Why the Metro Council blocked a proposed development in the flood zone


A proposed development of 60 single-family homes off of Burbank Drive called Maple Cove, which was to be built completely in a flood zone, was removed from the Metro Council agenda Wednesday after it was also blocked by the Planning Commission in September.

New developments in the Baton Rouge area, even those in areas prone to flooding, are rarely blocked, so why was this one shot down?

The primary reason was because of concerns about drainage raised by nearby residents in the University Villas subdivision, says Rowdy Gaudet, council member for District 3, who moved to delete the item from the Metro Council’s agenda.

The proposed plan for Maple Cove would have had the development draining into University Villas and then into Bayou Fountain, Gaudet says, causing concern about higher amounts of water in University Villas as a result. 

The developer, Baton Rouge-based MR Engineering and Surveying LLC, made concessions in planning the project to alleviate flood risk and did its best to respond to concerns, but all parties weren’t ultimately able to reach an agreement, Gaudet says.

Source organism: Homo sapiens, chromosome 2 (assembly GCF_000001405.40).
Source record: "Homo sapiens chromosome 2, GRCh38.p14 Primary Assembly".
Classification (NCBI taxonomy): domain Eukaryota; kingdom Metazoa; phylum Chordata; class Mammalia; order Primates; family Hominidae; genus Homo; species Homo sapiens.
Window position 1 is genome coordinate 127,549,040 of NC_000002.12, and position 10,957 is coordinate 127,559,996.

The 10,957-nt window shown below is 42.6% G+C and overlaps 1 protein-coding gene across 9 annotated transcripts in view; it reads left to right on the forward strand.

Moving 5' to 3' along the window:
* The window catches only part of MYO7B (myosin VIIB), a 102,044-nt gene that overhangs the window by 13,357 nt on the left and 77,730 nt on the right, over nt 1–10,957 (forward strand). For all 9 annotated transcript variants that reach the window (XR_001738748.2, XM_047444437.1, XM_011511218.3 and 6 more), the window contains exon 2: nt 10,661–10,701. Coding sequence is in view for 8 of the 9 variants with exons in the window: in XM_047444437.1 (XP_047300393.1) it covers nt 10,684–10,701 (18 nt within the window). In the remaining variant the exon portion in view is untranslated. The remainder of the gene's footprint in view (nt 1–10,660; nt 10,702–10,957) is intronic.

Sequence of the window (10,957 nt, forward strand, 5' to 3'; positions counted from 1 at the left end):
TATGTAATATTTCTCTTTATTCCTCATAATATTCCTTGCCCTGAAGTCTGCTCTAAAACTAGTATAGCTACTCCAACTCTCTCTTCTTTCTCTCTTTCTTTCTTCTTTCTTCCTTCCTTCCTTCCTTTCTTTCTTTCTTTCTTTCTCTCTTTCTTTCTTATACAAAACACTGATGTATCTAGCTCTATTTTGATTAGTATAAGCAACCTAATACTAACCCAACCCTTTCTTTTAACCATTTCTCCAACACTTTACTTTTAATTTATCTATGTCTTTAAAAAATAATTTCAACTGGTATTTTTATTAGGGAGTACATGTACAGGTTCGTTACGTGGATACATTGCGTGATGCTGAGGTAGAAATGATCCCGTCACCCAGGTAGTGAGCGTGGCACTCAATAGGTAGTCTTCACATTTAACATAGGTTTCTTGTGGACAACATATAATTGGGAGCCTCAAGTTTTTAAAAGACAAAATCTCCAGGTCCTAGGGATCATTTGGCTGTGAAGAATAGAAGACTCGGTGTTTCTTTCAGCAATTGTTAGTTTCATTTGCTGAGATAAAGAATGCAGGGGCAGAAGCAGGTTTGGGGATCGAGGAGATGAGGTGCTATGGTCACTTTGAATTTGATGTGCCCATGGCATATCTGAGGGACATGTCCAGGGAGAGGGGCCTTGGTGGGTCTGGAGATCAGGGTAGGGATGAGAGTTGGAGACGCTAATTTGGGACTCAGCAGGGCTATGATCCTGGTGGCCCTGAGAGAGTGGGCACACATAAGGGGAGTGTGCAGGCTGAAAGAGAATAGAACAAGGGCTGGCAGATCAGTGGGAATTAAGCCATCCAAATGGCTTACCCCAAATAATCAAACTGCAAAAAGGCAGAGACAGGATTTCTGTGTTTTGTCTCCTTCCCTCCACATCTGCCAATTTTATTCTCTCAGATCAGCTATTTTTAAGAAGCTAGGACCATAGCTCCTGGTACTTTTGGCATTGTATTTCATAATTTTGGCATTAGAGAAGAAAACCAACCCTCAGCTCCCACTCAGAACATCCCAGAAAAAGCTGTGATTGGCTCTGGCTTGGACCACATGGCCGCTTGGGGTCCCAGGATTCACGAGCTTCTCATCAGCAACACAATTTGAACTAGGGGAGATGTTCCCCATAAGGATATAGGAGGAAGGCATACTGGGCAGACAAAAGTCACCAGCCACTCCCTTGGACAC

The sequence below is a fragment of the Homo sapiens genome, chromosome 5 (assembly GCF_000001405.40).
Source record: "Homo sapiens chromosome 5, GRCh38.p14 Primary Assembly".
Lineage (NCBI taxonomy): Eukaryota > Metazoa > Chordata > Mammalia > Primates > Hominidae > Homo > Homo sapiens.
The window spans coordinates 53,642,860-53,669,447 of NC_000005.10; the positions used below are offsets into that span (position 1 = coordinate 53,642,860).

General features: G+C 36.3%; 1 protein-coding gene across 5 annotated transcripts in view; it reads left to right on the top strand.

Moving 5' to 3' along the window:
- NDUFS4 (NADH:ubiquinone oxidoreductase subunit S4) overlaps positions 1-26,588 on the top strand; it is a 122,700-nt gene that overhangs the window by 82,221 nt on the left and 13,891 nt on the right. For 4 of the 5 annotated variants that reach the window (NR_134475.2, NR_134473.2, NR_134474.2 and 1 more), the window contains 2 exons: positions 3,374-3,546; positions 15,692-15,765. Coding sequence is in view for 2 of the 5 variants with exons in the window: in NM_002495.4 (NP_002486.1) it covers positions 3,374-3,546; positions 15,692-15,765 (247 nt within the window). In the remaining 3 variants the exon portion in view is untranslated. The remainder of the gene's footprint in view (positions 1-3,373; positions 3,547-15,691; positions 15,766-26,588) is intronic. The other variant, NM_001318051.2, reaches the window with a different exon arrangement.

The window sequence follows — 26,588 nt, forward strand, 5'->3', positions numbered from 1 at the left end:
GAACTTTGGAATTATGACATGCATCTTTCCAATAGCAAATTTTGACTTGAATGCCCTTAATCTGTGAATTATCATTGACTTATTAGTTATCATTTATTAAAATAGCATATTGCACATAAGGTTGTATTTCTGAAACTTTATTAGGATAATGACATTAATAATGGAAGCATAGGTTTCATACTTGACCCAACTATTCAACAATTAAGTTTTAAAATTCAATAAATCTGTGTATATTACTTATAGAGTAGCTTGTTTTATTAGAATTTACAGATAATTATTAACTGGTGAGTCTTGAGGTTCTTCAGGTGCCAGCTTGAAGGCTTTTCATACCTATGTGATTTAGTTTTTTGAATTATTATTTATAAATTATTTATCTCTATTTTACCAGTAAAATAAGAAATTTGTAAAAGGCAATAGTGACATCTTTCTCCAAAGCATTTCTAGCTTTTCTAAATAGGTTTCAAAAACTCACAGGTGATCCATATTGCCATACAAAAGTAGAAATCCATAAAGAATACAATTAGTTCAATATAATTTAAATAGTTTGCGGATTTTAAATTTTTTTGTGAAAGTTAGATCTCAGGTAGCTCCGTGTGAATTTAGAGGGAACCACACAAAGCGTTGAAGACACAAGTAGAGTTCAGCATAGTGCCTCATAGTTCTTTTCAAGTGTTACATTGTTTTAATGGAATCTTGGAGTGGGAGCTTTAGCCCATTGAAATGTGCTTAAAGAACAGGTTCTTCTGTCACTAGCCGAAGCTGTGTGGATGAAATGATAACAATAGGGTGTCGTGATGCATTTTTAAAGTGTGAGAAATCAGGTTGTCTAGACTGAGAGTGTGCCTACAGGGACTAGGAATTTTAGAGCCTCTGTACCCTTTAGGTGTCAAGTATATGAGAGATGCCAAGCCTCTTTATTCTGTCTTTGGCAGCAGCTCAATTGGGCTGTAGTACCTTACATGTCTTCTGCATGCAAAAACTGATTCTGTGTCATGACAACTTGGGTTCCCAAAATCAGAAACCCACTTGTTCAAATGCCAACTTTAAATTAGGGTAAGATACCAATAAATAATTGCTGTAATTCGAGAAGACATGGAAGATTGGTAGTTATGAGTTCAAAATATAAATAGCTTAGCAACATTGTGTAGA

This isn’t the first time residents living next to proposed developments have raised alarms about increased flooding. Jim Bordelon, whose family’s property backs up to Highland Road, spoke against a multifamily complex planned for @Highland in July. The council, however, approved @Highland.

For the Maple Cove proposal, Gaudet says he was inclined to side with the concerned residents. When developer MR Engineering saw it was not something Gaudet would support in his district, all parties agreed to have the item deleted.

Another issue was timing, says Ryan Holcomb, Baton Rouge planning director. The application came in right before the updated design requirements for new construction in the parish were enacted via a temporary development moratorium sponsored by Gaudet. The moratorium gives developers the option to either provide enhanced water detention or reduce runoff for land in high-risk flood zones.

When asked whether the council’s decision might be a sign of coming times, Gaudet said the proposed development is a microcosm of discussions currently taking place in the parish. Residents had concerns about drainage and property being developed on wetlands, and did an effective job of making their concerns known, he adds.

“The conversation that occurred here and the concerns we heard from residents of nearby neighborhoods has been going on for quite some time,” Gaudet says. “And I think it’s a reason that a temporary moratorium was able to be passed a couple of months ago.”

However, MR Engineering and Surveying still has options. The developer can submit a new application with a revised site plan for rezoning in that area, and Gaudet says the conversation is ongoing.

A representative for MR Engineering and Surveying could not be reached for comment.